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Data driven integrated modelling of social dynamics
My research on data driven models of social dynamics has been taking place in the context of European projects. It starts in 2000 with my participation to the European project IMAGES (1997 – 2001). This project aimed at developing a decision-support model for defining agricultural-environmental measures proposed by the European Commission to favour agricultural environmental practices. This model targeted in a first step a better understanding of the dynamics of diffusion of these agri-environmental measures among farmers. As it was an individual based model, various dynamics had to be identified and modelled and an initial population had to be generated consistently with the chosen dynamics. For example, for the particular case of the diffusion of the organic farming measure in Allier, we faced the following questions: how and when had the information about the measure been diffused to farmers? How do farmers decide? How many organic farmers are there initially in the population? How to generate an initial population convenient to study the diffusion?
The project made some progresses in answering these questions, but we also identified shortcomings motivating new directions of research that were put forward in the European project PRIMA project (2008 – 2011). The aim of this project was evaluating how rural municipalities evolve under European policies for agriculture and rural areas, and I have been strongly involved in the cycles of elaboration, implementation and tests of its model. I was in charge of the day to day management of the LISC team involved in this project (comprising a PhD student, post-doctoral student and an engineer) under the supervision of G. Deffuant for the main orientations. Moreover, in the modelling process, I identified how the different data sources could be best used for our modelling purposes. The part 1 of this document is dedicated to my work within this project, and more particularly the implementation of the conceptual model for the rural municipalities of the French département called Cantal.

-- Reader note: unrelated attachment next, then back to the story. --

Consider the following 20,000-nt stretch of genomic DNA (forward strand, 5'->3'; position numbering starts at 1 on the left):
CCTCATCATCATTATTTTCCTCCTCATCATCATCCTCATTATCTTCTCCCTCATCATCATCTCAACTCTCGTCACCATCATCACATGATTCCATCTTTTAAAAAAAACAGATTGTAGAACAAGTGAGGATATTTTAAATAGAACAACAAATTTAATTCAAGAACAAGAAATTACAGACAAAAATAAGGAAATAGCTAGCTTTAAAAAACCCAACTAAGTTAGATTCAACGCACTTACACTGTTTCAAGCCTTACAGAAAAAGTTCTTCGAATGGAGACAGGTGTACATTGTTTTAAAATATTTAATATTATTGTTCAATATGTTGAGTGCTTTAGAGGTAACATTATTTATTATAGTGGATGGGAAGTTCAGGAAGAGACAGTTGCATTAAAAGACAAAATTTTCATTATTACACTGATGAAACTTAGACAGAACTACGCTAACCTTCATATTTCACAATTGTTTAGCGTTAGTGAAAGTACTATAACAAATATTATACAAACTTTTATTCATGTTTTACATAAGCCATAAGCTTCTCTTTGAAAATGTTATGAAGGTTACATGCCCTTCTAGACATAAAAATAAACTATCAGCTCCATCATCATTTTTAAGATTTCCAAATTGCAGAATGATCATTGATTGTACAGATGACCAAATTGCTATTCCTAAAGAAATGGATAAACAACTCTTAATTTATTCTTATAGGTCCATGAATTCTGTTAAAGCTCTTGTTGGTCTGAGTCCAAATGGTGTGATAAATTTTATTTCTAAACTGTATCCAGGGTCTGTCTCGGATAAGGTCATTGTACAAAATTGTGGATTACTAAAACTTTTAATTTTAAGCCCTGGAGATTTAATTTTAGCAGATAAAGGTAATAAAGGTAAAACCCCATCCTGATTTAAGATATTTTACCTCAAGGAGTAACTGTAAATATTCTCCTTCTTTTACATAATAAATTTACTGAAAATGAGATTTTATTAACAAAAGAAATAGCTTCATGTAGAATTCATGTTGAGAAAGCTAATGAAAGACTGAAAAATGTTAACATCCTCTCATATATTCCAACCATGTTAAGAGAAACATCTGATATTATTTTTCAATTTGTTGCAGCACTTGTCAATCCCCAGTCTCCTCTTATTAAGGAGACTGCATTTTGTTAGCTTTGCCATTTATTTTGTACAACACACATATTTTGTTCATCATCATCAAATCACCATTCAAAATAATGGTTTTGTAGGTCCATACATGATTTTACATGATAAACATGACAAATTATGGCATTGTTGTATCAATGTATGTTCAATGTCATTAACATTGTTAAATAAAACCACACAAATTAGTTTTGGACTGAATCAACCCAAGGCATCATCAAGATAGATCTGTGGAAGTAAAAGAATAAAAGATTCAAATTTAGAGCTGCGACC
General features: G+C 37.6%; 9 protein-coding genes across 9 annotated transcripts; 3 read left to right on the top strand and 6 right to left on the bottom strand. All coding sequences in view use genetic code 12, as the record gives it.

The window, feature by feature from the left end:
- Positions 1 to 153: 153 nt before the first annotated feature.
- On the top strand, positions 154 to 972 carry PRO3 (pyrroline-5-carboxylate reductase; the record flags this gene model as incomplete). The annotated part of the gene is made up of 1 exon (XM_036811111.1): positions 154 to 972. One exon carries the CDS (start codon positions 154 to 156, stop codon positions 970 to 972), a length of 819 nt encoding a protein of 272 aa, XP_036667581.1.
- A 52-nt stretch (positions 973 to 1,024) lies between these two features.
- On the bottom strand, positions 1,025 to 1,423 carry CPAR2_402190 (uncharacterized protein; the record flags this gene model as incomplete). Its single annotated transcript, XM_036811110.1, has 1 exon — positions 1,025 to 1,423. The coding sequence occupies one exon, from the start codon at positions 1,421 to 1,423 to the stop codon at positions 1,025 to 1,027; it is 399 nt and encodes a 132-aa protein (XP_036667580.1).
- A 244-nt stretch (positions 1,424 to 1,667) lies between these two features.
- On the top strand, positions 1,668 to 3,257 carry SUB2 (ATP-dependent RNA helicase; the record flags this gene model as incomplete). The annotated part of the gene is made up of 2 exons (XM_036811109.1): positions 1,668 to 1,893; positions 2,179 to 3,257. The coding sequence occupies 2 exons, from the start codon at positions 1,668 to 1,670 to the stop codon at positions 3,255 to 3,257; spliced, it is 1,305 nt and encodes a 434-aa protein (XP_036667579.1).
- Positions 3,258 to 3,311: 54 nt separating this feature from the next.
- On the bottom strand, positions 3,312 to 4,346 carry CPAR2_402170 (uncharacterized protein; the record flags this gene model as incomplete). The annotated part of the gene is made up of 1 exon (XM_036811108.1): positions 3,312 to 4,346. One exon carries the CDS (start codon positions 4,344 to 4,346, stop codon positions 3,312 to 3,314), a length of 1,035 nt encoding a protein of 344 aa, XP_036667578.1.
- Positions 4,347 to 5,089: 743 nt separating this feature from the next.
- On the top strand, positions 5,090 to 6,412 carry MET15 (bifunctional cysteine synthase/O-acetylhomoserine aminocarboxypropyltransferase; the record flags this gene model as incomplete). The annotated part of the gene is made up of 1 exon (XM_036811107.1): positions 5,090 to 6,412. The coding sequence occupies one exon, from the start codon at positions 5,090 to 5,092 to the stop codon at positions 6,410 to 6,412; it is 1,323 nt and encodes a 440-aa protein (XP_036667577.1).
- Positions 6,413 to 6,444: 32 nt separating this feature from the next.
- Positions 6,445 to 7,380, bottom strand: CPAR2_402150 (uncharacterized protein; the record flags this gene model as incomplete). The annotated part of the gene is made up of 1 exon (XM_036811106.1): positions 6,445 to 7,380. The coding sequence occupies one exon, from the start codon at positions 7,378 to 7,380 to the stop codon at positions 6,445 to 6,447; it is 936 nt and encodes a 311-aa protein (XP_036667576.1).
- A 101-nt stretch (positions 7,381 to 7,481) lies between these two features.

An important shortcoming in the IMAGES model was that the farm population was not evolving. Indeed, in this model the farms include precise economic parameters (Deffuant, Amblard et al. 2000; Deffuant and al. 2001; Deffuant, Huet et al. 2002) but the farms and the population of farmers remain the same during the 10 years of the simulation. However, during this period, a lot of farmers retire while much less new farmers settle. The average size of farms increases because the abandoned farms are bought by other farmers. Yet, the size of the farms is an important parameter to determine the economic impact of adoption of organic farming: the larger the farm; the better the capacity of the farmer to feed his livestock without external intakes, the higher is the benefit of the conversion. This shortcoming points out the need for a dynamic population ageing and changing labour status. That is why, when we elaborated the PRIMA project, we considered this question of the evolution of the population as central.
Modelling the evolution of countryside populations turned out to be very rich and interesting. While for decades the countryside in many regions of Europe was synonymous with inevitable decline, nowadays, some areas experience a “rebirth, even in areas where, until recently, development was not considered possible » (Champetier 2000). A recent EPSON (European Observation Network for Territorial Development and Cohesion) project report (Johansson and Rauhut 2007), concludes that « since the 1970s a global process of counter-urbanization has become increasingly manifest ». However, this general rebirth of the countryside hides deep heterogeneities. It can be observed in the Cantal « département » in France where some municipalities are increasing and others are decreasing.
Part 1 of this document presents the main steps of this modelling work. I organise them in a chronological order corresponding to the tasks for designing and parameterising the model. Only the three first chapters have been published: the conceptual model (chapter 1.1) has been approved by the European Commission as a deliverable; it has also been a part of chapter of a book (the other part being chapter 1.3); chapter 1.2 has been published in PLOS One. The chapters have been written at different stages of the model elaboration, and some minor parts are different from one chapter to the other. That is especially the case of chapter 1.3 in which the heuristic to search for a job or a residence is deprecated (some comments have been added to the paper to point out the deprecated methods). The other chapters are up to date.